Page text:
All that summer the men worked in parties of 30 to 40 men when they went for wood, staying close together and keeping armed. A company of minute men was formed and for six months they camped in the tithing yard. Each day a squad was detailed to herd the cattle to feed on the bench and bring them home safely in the evening. During that summer they encountered the Indians several times but the Battle of Diamond Fork in which Hyrum Oscar was involved is worthy of mention.

      A band of Indians came down Maple Canyon in June of 1866 and drove off 50 head of cattle and horses. This was the start of the Battle Diamond Fork. The bell rang, the drums rolled and a posse was formed. Only about ten were in the initial group as the other men were working in the fields and it took awhile for them to gather. Another posse from Spanish Fork was scheduled to meet them, hoping to surround the Indians on two sides. The Spanish Fork group met the Indians and engaged them in battle before the Springville group arrived. The skirmish lasted about an hour and a half and two young men were killed. The Indians finally fled, so they picked up their two dead comrades, strapped them to horses and sadly went home. They were met by Bishop Johnson who told them to get a few hours of sleep because one boy hadn't returned. Shortly the bell rang and they were on their way again.

      The Diamond Fork Battle was one of the most successful of the Black Hawk War as the Indians lost all of their camp equipment and much of their ammunition and guns. Most of the cattle were found and returned and after 48 hours of continual fighting with little food and water, the Springville men, including Hyrum Oscar, dragged themselves home.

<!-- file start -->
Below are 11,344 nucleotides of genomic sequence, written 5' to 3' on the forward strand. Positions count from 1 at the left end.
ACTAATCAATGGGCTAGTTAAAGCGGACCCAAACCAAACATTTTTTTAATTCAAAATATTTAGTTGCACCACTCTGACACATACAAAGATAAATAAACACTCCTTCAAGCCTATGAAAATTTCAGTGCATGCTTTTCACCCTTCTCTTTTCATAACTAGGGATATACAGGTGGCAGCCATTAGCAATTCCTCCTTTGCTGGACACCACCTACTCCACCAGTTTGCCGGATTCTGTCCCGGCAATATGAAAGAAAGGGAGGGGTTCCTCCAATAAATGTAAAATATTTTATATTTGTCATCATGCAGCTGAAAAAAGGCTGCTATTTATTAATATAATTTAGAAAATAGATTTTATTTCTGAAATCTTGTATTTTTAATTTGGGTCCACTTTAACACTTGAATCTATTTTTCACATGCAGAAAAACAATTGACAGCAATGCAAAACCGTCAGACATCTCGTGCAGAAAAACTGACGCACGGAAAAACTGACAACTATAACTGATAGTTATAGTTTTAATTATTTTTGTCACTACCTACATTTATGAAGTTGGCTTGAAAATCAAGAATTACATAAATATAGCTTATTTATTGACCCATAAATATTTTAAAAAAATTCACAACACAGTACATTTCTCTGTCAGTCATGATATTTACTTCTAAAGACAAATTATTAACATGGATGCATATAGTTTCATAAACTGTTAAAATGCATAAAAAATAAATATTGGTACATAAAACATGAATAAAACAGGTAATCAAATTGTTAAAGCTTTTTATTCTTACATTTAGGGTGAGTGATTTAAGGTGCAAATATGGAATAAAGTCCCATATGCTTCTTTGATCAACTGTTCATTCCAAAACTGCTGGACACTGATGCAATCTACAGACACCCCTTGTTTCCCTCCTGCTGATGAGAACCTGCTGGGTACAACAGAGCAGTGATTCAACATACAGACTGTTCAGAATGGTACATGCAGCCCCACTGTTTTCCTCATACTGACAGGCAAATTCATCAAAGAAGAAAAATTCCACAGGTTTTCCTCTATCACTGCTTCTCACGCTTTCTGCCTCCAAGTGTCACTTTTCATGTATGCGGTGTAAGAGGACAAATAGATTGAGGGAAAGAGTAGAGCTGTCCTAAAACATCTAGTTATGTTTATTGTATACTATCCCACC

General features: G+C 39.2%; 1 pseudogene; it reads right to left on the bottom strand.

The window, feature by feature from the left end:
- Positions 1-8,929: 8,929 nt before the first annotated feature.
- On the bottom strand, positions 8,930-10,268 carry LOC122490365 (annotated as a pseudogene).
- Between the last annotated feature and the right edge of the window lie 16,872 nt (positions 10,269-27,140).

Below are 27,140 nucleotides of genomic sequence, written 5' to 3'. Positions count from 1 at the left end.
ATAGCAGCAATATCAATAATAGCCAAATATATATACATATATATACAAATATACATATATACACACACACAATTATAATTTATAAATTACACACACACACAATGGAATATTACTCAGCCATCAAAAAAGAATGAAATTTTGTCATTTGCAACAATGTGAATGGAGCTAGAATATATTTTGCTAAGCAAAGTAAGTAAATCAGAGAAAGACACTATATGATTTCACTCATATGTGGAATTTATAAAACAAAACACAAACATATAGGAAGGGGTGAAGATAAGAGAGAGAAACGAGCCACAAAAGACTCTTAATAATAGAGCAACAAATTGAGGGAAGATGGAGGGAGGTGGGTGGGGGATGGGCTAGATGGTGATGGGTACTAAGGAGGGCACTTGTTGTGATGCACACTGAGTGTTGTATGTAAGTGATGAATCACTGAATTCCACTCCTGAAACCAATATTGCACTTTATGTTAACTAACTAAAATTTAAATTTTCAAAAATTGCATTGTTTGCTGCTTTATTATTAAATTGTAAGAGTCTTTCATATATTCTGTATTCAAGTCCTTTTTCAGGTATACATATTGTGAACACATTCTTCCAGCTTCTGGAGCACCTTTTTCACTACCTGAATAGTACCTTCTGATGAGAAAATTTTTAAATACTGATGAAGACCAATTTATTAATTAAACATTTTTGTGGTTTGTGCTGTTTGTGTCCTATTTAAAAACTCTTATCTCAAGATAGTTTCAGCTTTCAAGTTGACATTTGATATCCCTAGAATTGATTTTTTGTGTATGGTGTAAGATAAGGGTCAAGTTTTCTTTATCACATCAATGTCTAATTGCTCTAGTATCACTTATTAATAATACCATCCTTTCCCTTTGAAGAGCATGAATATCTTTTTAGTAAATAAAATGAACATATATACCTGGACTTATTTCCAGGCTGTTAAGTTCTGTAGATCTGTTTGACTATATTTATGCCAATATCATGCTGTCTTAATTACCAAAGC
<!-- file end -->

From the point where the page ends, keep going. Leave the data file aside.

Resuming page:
Hyrum and Betsy had been married five years when it was decided that Hyrum would take a second wife, so he chose Betsy's sister, Harriet who was eighteen. They were married 25 October 1869 at the Endowment House in Salt Lake. Betsy worked diligently spinning wool and weaving cloth to make Hyrum a suit to wear for this marriage. Betsy had just had a baby, Franklin Edgar, born 01 September 1869 and could not make the journey, so her mother went with them. Betsy worked all day to prepare a fine supper the night that Hyrum and Harriet got home. When everyone was eating, Betsy slipped out and a friend found her sitting on the chopping block sobbing. Polygamy was probably the hardest principle the pioneers had to live.